Masters: Bryson DeChambeau ready to rip Augusta National apart

Forget defending champion Tiger Woods. Forget grand slam-chasing Rory McIlroy. Forget in-form world No 1 Dustin Johnson. With all due respect to that talented trio, the eyes of the sporting world will mainly be on Bryson DeChambeau in this week's rescheduled Masters.

Bryson DeChambeau in action in the Shriners Hospitals For Children Open - his final warm up event for The Masters - at TPC Summerlin in Las Vegas last month. Picture: Matthew Stockman/Getty Images
Bryson DeChambeau in action in the Shriners Hospitals For Children Open - his final warm up event for The Masters - at TPC Summerlin in Las Vegas last month. Picture: Matthew Stockman/Getty Images

In 12 rounds at Augusta National, the American has broken 70 just once. He's dead last in strokes gained for putting among players who have played eight rounds or more there over the last three years. Based on that, the 27-year-old shouldn't even be mentioned when mulling over the Green Jacket contenders.

If the event had been held in its traditional April slot, that would probably have been the case. But not now. Having used the COVID-19 lockdown to add muscle to his weaponry, the golfing narrative has mostly been about DeChambeau over the past five months.

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A win was on the cards when he landed the Rocket Mortgage Classic in Detroit in July. He then tied for fourth in the US PGA Championship in San Francisco before overpowering Winged Foot, widely regarded as one of the toughest tests in golf, to make his major breakthrough with an impressive six-shot success in the US Open.

As he indicated in the aftermath of that victory, DeChambeau has not been resting on his laurels. Over the past few weeks, he's been trying to dial in a 48-inch driver - the maximum length allowed under the Rules of Golf and two-and-a-half inches longer than the one he's been using - that he’s hoping to put in play at Augusta National.

“It’ll look like a missile coming off the face,” he said. “It’ll be going pretty fast.” As for how far, and bear in mind that we are talking about the player who led the PGA Tour last season in driving distance, averaging 322.1 yards off the tee, we will need to wait to find out. “I won’t disclose that right now,” he added. “I don’t want to ruffle any feathers.”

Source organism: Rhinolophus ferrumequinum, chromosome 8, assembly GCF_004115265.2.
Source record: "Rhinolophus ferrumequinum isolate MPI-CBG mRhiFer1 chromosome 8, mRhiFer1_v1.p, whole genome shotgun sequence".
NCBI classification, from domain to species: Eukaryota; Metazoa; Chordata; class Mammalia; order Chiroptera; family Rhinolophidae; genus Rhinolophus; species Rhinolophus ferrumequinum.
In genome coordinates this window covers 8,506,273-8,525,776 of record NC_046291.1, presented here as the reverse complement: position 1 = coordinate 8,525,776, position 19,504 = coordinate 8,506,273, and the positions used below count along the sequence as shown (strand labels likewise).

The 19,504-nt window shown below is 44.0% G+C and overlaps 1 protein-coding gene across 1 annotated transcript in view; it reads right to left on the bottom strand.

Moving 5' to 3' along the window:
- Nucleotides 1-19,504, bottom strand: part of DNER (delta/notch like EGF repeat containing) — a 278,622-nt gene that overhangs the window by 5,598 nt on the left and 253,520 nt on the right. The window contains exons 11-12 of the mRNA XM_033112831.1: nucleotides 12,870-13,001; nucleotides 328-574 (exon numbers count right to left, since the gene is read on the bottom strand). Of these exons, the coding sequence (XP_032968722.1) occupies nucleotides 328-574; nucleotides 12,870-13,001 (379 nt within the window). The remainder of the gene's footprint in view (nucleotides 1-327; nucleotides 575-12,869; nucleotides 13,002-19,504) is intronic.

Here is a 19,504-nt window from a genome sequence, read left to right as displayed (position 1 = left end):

The mind boggles. Holes at Augusta National have already been made easier by equipment technology and now DeChambeau could be set to rip the Alister MacKenzie-designed course apart in the event's novel November slot.

"I'm most interested in all the players next week watching how Bryson will go ahead and attack the golf course," said former US Open champion Andy North, speaking in his role as an ESPN analyst.

"I watched him play an awful lot of golf at the US Open, and watched him hit an awful lot of balls and you can watch it on TV but, until you're standing next to him and actually watch the violence that he's creating and how the golf ball leaves the club head, you can't believe it. It is absolutely astounding.

"I'm looking forward to seeing where he drives it on some of these holes. A hole like the eighth hole (the second longest on the course at 570 yards), I've heard rumours he'll hit like 7-iron in there. Thirteen, he's talking about trying to drive it over the trees into the 14th fairway and create that angle.

"I mean, it will be places that we've never seen anybody even think about getting to, and the fact that there are no patrons, you can go some different directions than maybe you normally would, you couldn't, because there's so many people in that spot.

"Is he just going to flip it on to the third green (a 350-yard par-4) every day, like it's just a nice long par 3? I don't know. But it sure changes how you can attack the golf course if you can drive over every single bunker and you can start taking shortcuts and hit it up over corners that no one's ever done before. It's going to be fun to see."

In the US Open, DeChambeau's all-round game was hugely impressive, ranking in the top three in strokes gained in three categories, including around the green. In the final round, he was also third in strokes gained for putting. He'll now be hoping to overcome that aforementioned poor putting stat in this major.

"The most important part of Augusta is he's still got to make putts, but he proved that at Winged Foot," said Curtis Strange, a two-time US Open champion and North's fellow ESPN analyst, on the same conference call. "He was No. 1 in scrambling. That seems to be the nature of his game.

"I think he's incredible. I marvel at the way he's going about this, and thinking so outside the box, his own way. You know, he's proven that with the golf ball and the distance and all the conversation the last 20 years or so, he's proven that it wasn't just about the ball and the club.

"It was about the physical man, as well, and that was poo-pooed for a long time, but he's proven that it is a lot about physical; the strength, the speed, the flexibility. But in his case it looks about the strength, mass, the speed, something I've never thought about.

"I'm anxious to see where he drives it. Augusta has always been the most important second-shot golf course that I ever played. Think about the second shots he's going to have.

"So I don't know if he's a heavy betting favourite, but I do know he might be the most talked-about person coming into a Masters since Dustin [Johnston] and his run some years ago or Tiger or Jack [Nicklaus] in their day.

"I think the world who follows the game thinks that Bryson is automatically going to win, and we know that's not the case, but he's pretty dog-gone good, and, more than anything else, he's full of confidence right now after winning the US Open."

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